TechGuard Blog

How Businesses Can Combat Password Complacency

Passwords – we all know their importance and why they need to be secure. So why do so many people still have trouble with hackers guessing their passwords and getting into their accounts? Well, it seems that not enough people are putting their knowledge of password security to use. Even when they aren’t using stereotypical weak passwords like ‘admin’ or 12345, people tend to latch onto a password they can remember and then reuse it for multiple accounts. According to a survey of 1600+ people in countries around the world including the United States, United Kingdom, Australia, and Japan that asked how they managed their passwords, a majority of people still chose ‘memory’ as their method. There are a lot of issues with that, so let’s dive in.


First of all, memory is unreliable. The only way you can really use ‘memory’ to manage your passwords is to either have several very simple passwords or few somewhat complicated passwords that you use for multiple accounts. Both are a big no-no for security. The first way offers passwords that are easy for hackers to decipher with simple brute force attacks and with the second way, once that password is revealed, consider all of the associated accounts at risk of being compromised. People understand the importance of strong, secure passwords, and yet, 59% still rely on their memory alone.


bitwarden world password day survey chart showing 59% of people chose memory as their method for managing passwords


It’s bad enough that people have such poor password security on their personal accounts, but when those habits start to bleed into their work environment, the risks become much greater. If an employee uses the same passwords for both work and personal accounts or if they’re using work credentials for personal business, hackers can make those connections and then easily get into accounts and even the entire network. It’s simple math that the more a password is recycled, the greater chance it has of being compromised.


However, if employees have bad password management practices, some of the fault is on their employer. Businesses have an obligation to educate and empower employees on cybersecurity best practices to protect both themselves and their workers. If they aren’t providing the resources necessary to have enhanced password security and they experience a breach, they only have themselves to blame. That’s why businesses have to step up their game when it comes to password management, and there are a few ways they can do that:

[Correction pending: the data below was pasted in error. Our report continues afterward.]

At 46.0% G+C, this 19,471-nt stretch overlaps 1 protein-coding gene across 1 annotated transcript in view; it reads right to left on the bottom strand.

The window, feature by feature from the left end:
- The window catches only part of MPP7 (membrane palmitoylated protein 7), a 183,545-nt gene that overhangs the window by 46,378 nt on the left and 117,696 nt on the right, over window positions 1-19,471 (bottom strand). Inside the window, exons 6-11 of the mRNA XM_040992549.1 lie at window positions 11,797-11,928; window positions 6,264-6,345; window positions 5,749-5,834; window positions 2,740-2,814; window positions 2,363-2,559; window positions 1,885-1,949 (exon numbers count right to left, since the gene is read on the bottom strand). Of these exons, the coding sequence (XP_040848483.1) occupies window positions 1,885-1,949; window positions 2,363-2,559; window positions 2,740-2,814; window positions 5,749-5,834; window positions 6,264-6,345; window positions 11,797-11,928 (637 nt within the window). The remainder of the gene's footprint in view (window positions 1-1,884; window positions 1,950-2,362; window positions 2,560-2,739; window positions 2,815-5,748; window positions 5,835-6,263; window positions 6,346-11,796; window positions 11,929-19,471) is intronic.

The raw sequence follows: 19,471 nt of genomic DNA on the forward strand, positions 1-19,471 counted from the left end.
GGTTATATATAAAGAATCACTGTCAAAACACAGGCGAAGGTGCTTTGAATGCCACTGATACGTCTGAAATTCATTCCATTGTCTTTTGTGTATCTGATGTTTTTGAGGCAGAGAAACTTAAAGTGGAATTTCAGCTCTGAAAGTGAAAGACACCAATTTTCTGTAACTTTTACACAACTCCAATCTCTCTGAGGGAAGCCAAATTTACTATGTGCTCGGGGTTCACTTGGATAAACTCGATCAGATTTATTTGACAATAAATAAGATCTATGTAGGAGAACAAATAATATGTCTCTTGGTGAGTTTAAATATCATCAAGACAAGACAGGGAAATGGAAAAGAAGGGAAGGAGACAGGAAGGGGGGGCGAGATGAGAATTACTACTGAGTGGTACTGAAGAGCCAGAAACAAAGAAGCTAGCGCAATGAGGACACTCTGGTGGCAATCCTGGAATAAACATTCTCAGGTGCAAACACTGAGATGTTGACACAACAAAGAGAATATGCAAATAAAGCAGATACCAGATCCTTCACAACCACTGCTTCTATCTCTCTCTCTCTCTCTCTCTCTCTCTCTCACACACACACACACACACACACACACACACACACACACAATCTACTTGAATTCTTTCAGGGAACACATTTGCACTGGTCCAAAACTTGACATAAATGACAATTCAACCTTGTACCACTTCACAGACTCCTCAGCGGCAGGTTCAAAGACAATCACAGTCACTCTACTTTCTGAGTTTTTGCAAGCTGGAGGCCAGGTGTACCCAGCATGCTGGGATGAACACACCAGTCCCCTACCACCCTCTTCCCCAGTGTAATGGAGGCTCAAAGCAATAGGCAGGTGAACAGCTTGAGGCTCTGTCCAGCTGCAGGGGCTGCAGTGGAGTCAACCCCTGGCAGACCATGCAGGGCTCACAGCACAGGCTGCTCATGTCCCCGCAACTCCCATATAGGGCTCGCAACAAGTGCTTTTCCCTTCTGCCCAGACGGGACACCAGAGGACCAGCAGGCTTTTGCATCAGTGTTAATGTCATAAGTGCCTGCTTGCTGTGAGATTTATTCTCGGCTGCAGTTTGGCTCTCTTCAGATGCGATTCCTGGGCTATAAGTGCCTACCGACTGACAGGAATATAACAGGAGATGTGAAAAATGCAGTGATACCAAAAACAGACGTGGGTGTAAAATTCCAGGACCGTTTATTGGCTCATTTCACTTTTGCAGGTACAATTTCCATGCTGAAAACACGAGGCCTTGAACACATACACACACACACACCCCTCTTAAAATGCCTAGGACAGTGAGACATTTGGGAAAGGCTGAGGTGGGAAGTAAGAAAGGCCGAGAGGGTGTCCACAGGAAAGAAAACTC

• Require workers to change their passwords often
  • Advise employees to never share passwords between work and personal accounts
  • Implement a password manager
  • Make two or multi-factor authentication mandatory
  • Remove the use of passwords in favor of biometrics and authenticator apps to avoid password recycling altogether
  • Ensure employees are given the proper education through a security awareness training program as part of onboarding and quarterly refresher courses.


Password mismanagement is one of the leading causes of security incidents and data breaches. By implementing certain protocols and systems, businesses can mitigate the risks to themselves and their employees.

For help keeping your organization more secure, contact the experts at TechGuard.

Written by Elizabeth Dasenbrock

Elizabeth Dasenbrock is a marketer/graphic designer whose mission has always been to creatively express stories and ideas. Her skill set allows her to convey concepts to particular audiences in a visually appealing way. At TechGuard, she works on the marketing team with a focus on graphic design. In her free time, she can usually be found working on personal creative projects, tending to her houseplants, or spending time with friends and family.